Extensive experience performing General Accepted Government Auditing Standards (GAGAS) and Single Audits. Our team is highly skilled in navigating the complex regulatory landscape of government audits, and we’re committed to providing our clients with the highest quality service and support.
Which entities and organizations need to complete a Single Audit?
The short answer: If you spent over $750,000 in federal funds and in your fiscal year. The long answer: Whether or not you need to complete a Single Audit depends on the requirements established by the Federal agency. The financial assistance listings available below can assist in making this decision.
As such, if you received any federal assistance this year, you should get a professional opinion to determine whether or not you are subject to a Single Audit.
Please note that even if you are not subject to a Single Audit, if your entity or organization received federal funding you are still required to comply with all of the federal compliance requirements and maintain relevant documentation. Your granting agency may request documentation or perform an internal review.
A strict and comprehensive financial statement and federal awards audit which must be completed by any entity or organization that expends $750,000 or more in federal funds in one year. The Single Audit, typically performed annually, is intended to ensure an organization is using its federal funds correctly and is in compliance with all applicable compliance requirements and regulations.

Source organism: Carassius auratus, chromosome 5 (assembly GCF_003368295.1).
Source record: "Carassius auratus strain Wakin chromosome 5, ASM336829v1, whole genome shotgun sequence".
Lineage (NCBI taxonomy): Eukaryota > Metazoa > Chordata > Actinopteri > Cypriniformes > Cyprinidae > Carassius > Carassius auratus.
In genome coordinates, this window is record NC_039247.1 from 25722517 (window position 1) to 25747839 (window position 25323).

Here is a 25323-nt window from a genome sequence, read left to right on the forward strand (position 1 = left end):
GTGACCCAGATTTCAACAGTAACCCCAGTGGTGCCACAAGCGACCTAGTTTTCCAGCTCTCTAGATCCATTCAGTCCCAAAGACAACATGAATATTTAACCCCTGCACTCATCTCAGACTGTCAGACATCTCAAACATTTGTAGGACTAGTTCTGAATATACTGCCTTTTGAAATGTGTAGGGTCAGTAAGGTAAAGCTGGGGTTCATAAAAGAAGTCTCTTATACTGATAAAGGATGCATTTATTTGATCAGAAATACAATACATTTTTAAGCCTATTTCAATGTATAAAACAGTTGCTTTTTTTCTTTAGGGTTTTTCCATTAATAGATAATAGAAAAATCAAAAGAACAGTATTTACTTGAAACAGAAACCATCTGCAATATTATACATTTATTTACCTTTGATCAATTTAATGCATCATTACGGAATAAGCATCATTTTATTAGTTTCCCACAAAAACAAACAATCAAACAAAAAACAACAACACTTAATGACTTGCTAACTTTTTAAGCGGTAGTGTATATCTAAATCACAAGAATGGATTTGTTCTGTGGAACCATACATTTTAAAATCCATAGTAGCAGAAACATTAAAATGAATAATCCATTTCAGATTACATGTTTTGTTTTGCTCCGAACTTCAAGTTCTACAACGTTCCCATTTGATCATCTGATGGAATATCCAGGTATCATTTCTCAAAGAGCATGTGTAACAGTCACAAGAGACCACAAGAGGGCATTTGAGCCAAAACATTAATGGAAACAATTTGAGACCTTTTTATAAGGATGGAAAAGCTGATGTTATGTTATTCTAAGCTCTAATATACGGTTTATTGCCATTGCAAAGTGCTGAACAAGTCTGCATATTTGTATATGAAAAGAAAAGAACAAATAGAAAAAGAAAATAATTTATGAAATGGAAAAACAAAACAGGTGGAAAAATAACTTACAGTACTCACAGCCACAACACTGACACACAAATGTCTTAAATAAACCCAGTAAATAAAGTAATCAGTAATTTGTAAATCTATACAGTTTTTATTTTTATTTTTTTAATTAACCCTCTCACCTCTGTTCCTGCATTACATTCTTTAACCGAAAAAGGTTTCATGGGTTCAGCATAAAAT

Yellow Book Audit
Also a compliance audit, but is slightly less in scope than a Single Audit and is often required by the State of Illinois Grant Accountability and Transparency Act (GATA) for Organizations that receive more than $500,000 in state or federal funding from the State of Illinois. The Yellow Book (so named for the cover of the physical book) can be found here:
For nonprofits, typically the Single Audit reporting package must be submitted to the Federal Audit Clearinghouse (FAC) utilizing the Data Collection Form (DCF) either within 30 calendar days after receiving the auditor’s report or nine months after your fiscal year end, whichever comes first.
As a result of the $2.2 trillion Coronavirus Aid, Relief, and Economic Security Act, also known as the CARES Act, Congress allocated hundred of billions of dollars or aid through various programs that may be subject to the Single Audit requirement. However, funds distributed through the Paycheck Protection Program (PPP) are not subject to Single Audit requirements, but do have their own compliance guidelines recipients must follow.
For-profit entities that received EIDL funds (Economic Injury Disaster Loans) are NOT required to have a single audit, however non-profit organizations that received these loans ARE subject to Single Audit requirements.
Not all auditors or audits firms are qualified to perform Single Audits
Sassetti is part of the Governmental Audit Quality Center of the AICPA. This designation means that the auditors at Sassetti performing your governmental audits have taken the necessary CPE and are qualified to perform your audit.